Bockadam, Cerberus rynchops
You may hear the Bockadam (Cerberus rynchops) referred to as the Asian Bockadam, the Bockadam Snake, the Dog-faced Water Snake or the New Guinea Bockadam. It belongs to the largest snake family, the Colubridae.
Unlike most Colubridae snakes, the Bockadam is mildly venomous. While its venom rarely affects humans, when it is threatened, the Bockadam will release a foul smell and may bite. Its venom is found in grooves in its small fangs in the rear of the mouth.
The Bockadam feeds on small fish and crustaceans; although larger snakes in this species have even been known to consume eels, mudskippers, catfish and mullet. When feeding the Bockadam takes a sit-and-wait approach or may find its way into a mudskipper’s burrow. It may also bait its prey with its tail and then pounce.
The species is abundant in a variety of coastal habitats throughout Asia and Australia. Most commonly found in salt or brackish waters, the Bockadam has been known to venture inland into freshwater, as well. This aquatic species is actually said to thrive surrounded by human activity and commonly is found in mangrove forests, mudflats, tidal creeks, estuaries, rivers and sometimes coral reefs.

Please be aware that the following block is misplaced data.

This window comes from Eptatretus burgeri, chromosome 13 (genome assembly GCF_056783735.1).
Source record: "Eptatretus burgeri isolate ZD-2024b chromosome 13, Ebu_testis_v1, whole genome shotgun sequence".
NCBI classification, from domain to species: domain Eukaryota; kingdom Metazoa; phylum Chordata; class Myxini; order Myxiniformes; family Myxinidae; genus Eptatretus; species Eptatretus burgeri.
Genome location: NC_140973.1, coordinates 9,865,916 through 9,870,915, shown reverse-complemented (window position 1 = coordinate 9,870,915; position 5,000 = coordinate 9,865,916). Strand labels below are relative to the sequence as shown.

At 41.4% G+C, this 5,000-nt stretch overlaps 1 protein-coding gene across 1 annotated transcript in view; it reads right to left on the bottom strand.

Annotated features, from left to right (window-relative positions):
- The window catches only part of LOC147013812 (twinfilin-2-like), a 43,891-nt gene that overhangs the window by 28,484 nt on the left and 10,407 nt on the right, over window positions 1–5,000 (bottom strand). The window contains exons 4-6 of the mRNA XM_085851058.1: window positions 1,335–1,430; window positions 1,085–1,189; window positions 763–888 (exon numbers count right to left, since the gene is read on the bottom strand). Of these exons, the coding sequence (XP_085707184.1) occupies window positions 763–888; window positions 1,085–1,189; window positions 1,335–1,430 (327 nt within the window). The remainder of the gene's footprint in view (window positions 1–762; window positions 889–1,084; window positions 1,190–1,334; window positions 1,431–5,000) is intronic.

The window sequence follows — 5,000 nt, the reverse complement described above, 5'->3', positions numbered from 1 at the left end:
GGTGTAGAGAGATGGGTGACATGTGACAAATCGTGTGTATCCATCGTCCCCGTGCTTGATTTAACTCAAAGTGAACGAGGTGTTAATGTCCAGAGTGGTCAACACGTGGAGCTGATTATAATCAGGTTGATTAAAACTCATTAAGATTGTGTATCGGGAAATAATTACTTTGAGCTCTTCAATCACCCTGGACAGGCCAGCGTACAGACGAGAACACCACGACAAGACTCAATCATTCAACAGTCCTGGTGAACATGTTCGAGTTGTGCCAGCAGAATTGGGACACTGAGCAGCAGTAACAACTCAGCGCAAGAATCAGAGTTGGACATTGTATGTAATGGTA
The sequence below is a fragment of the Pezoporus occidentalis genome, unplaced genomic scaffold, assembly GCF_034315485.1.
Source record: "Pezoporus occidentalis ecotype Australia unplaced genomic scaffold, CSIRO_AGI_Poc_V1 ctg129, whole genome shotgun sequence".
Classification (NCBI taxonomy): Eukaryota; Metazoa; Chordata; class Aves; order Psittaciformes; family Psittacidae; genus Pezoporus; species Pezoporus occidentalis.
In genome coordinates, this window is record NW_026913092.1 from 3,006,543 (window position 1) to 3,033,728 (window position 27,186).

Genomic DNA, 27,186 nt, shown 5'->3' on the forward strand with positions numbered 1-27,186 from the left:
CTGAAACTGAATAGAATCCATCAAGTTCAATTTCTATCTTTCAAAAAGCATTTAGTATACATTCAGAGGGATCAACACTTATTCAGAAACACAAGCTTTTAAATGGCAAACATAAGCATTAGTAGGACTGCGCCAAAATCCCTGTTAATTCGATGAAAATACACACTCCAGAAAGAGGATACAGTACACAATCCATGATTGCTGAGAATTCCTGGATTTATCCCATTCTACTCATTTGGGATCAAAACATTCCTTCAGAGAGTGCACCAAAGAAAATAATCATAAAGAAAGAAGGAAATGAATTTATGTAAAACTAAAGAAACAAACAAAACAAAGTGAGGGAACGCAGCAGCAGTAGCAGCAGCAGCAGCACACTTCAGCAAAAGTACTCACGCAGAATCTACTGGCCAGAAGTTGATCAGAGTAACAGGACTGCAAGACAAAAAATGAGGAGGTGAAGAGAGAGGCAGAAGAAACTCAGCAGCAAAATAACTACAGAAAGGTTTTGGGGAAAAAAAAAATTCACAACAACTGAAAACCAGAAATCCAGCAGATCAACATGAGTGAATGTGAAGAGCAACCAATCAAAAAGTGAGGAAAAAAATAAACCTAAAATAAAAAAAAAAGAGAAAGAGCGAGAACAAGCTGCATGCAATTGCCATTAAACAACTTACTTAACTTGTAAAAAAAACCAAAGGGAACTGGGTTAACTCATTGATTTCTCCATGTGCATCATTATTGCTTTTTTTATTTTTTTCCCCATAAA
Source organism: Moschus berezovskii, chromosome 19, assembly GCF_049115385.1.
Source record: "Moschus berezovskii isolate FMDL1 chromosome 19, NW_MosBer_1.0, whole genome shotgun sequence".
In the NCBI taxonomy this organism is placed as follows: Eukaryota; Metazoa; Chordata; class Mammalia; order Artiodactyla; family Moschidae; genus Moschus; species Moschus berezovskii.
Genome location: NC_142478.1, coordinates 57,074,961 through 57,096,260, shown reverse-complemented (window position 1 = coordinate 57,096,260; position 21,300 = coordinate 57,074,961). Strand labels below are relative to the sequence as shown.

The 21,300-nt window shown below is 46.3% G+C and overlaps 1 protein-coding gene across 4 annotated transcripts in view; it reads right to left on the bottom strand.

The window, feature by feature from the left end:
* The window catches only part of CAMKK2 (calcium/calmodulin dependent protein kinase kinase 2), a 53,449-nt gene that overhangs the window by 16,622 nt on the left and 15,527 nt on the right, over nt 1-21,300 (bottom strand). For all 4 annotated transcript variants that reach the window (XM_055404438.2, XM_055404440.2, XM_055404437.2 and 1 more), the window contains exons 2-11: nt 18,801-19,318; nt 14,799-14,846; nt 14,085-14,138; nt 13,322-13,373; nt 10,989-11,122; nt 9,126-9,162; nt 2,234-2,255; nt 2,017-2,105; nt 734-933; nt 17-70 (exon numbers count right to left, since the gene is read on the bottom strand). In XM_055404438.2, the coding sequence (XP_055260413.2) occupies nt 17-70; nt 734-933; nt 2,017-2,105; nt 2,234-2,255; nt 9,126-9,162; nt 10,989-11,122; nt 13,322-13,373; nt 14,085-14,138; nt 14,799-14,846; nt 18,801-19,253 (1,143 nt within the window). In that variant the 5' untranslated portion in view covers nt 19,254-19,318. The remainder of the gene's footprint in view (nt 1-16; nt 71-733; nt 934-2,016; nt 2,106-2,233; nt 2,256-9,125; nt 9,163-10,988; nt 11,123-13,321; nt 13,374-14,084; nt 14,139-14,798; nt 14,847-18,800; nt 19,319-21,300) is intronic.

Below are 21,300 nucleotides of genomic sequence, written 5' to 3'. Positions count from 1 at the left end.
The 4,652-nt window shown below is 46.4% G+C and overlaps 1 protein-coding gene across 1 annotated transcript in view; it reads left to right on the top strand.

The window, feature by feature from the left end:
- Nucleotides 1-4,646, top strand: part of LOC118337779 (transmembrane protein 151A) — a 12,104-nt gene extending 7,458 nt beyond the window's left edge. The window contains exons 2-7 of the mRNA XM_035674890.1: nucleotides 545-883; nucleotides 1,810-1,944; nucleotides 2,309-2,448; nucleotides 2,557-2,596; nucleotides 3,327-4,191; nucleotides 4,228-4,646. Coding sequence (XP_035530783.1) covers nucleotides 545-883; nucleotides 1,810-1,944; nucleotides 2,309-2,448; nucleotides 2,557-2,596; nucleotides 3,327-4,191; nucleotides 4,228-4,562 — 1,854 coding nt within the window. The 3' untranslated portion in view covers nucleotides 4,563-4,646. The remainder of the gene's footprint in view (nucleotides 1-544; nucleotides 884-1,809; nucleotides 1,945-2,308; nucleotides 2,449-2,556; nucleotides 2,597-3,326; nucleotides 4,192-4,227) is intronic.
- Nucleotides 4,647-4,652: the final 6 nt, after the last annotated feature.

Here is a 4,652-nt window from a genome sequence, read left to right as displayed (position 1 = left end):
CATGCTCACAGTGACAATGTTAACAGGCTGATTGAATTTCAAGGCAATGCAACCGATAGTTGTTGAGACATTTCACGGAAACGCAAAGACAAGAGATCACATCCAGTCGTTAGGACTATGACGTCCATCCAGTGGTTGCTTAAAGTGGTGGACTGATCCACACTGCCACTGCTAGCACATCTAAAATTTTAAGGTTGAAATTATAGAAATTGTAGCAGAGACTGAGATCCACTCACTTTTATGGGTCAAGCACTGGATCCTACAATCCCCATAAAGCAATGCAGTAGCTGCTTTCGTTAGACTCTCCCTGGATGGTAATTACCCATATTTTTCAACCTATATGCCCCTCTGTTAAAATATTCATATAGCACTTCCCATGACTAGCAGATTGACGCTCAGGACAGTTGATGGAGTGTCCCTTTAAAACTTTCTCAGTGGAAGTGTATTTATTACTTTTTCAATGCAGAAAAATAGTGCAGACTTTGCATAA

You may notice the eyes of the Bockadam are relatively close together and are set very near its snout. The snout has valved nostrils, which shut on and off dependent on whether this species is on land or in water. It displays a distinct “lip” looking feature at its mouth and the body is covered with shields or scales that are relatively large in size.
On average, the adult Bockadam is just under two feet long. At birth it appears identical to the adult but measures only 6.7 to 9.8 inches. A female Bockadam gives birth to live young and may produce a litter consisting of anywhere from eight to 30 offspring.
Image Caption: Male Bockadam. Credit: Mark O’Shea/Wikipedia (CC BY 3.0)